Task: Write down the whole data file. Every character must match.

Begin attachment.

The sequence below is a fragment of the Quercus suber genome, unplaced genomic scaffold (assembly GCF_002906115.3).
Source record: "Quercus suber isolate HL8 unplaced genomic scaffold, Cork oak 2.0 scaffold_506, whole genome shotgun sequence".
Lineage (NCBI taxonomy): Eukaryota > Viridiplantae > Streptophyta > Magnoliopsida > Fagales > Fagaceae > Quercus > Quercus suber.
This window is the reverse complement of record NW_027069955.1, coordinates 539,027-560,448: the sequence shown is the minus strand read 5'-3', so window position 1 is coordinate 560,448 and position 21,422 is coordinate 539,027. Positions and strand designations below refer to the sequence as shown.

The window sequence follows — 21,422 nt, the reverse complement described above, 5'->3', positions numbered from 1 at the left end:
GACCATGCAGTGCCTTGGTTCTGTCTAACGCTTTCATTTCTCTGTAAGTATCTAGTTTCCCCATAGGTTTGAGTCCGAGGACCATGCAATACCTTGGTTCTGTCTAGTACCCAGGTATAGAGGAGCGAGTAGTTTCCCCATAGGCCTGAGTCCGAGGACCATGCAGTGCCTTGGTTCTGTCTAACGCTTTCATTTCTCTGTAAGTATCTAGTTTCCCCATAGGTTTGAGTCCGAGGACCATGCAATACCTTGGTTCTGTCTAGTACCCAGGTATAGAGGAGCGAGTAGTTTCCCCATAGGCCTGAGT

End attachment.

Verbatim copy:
The sequence below is a fragment of the Quercus suber genome, unplaced genomic scaffold (assembly GCF_002906115.3).
Source record: "Quercus suber isolate HL8 unplaced genomic scaffold, Cork oak 2.0 scaffold_506, whole genome shotgun sequence".
Lineage (NCBI taxonomy): Eukaryota > Viridiplantae > Streptophyta > Magnoliopsida > Fagales > Fagaceae > Quercus > Quercus suber.
This window is the reverse complement of record NW_027069955.1, coordinates 539,027-560,448: the sequence shown is the minus strand read 5'-3', so window position 1 is coordinate 560,448 and position 21,422 is coordinate 539,027. Positions and strand designations below refer to the sequence as shown.

The window sequence follows — 21,422 nt, the reverse complement described above, 5'->3', positions numbered from 1 at the left end:
GACCATGCAGTGCCTTGGTTCTGTCTAACGCTTTCATTTCTCTGTAAGTATCTAGTTTCCCCATAGGTTTGAGTCCGAGGACCATGCAATACCTTGGTTCTGTCTAGTACCCAGGTATAGAGGAGCGAGTAGTTTCCCCATAGGCCTGAGTCCGAGGACCATGCAGTGCCTTGGTTCTGTCTAACGCTTTCATTTCTCTGTAAGTATCTAGTTTCCCCATAGGTTTGAGTCCGAGGACCATGCAATACCTTGGTTCTGTCTAGTACCCAGGTATAGAGGAGCGAGTAGTTTCCCCATAGGCCTGAGT